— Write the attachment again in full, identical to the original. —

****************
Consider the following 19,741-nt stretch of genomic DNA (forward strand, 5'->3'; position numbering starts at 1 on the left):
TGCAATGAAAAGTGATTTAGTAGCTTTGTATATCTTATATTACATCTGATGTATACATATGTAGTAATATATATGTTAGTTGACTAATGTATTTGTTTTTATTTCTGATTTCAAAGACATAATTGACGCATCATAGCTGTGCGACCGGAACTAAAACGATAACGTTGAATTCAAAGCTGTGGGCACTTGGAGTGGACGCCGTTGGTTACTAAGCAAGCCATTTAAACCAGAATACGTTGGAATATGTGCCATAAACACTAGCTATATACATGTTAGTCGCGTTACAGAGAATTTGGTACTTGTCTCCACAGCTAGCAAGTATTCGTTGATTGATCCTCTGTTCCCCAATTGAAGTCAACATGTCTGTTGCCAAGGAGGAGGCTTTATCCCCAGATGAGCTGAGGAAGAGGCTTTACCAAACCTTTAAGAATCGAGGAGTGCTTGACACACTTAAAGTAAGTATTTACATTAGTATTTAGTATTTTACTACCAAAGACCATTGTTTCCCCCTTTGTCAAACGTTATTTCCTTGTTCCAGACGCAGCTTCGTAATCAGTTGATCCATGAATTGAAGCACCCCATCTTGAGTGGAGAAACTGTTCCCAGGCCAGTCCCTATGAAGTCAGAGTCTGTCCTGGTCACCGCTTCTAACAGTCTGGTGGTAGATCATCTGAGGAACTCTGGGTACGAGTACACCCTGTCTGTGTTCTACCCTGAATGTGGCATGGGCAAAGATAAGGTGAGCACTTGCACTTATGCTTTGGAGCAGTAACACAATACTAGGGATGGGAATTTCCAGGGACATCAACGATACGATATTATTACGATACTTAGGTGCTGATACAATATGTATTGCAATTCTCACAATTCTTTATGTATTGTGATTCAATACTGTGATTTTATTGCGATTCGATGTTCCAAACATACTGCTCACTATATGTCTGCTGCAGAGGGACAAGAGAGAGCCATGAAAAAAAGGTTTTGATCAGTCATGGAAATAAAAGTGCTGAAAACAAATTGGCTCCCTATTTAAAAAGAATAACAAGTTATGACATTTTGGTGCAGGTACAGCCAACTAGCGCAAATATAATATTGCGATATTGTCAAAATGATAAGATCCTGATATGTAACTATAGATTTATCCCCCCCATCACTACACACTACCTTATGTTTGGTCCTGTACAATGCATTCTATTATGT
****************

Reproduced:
Consider the following 19,741-nt stretch of genomic DNA (forward strand, 5'->3'; position numbering starts at 1 on the left):
TGCAATGAAAAGTGATTTAGTAGCTTTGTATATCTTATATTACATCTGATGTATACATATGTAGTAATATATATGTTAGTTGACTAATGTATTTGTTTTTATTTCTGATTTCAAAGACATAATTGACGCATCATAGCTGTGCGACCGGAACTAAAACGATAACGTTGAATTCAAAGCTGTGGGCACTTGGAGTGGACGCCGTTGGTTACTAAGCAAGCCATTTAAACCAGAATACGTTGGAATATGTGCCATAAACACTAGCTATATACATGTTAGTCGCGTTACAGAGAATTTGGTACTTGTCTCCACAGCTAGCAAGTATTCGTTGATTGATCCTCTGTTCCCCAATTGAAGTCAACATGTCTGTTGCCAAGGAGGAGGCTTTATCCCCAGATGAGCTGAGGAAGAGGCTTTACCAAACCTTTAAGAATCGAGGAGTGCTTGACACACTTAAAGTAAGTATTTACATTAGTATTTAGTATTTTACTACCAAAGACCATTGTTTCCCCCTTTGTCAAACGTTATTTCCTTGTTCCAGACGCAGCTTCGTAATCAGTTGATCCATGAATTGAAGCACCCCATCTTGAGTGGAGAAACTGTTCCCAGGCCAGTCCCTATGAAGTCAGAGTCTGTCCTGGTCACCGCTTCTAACAGTCTGGTGGTAGATCATCTGAGGAACTCTGGGTACGAGTACACCCTGTCTGTGTTCTACCCTGAATGTGGCATGGGCAAAGATAAGGTGAGCACTTGCACTTATGCTTTGGAGCAGTAACACAATACTAGGGATGGGAATTTCCAGGGACATCAACGATACGATATTATTACGATACTTAGGTGCTGATACAATATGTATTGCAATTCTCACAATTCTTTATGTATTGTGATTCAATACTGTGATTTTATTGCGATTCGATGTTCCAAACATACTGCTCACTATATGTCTGCTGCAGAGGGACAAGAGAGAGCCATGAAAAAAAGGTTTTGATCAGTCATGGAAATAAAAGTGCTGAAAACAAATTGGCTCCCTATTTAAAAAGAATAACAAGTTATGACATTTTGGTGCAGGTACAGCCAACTAGCGCAAATATAATATTGCGATATTGTCAAAATGATAAGATCCTGATATGTAACTATAGATTTATCCCCCCCATCACTACACACTACCTTATGTTTGGTCCTGTACAATGCATTCTATTATGT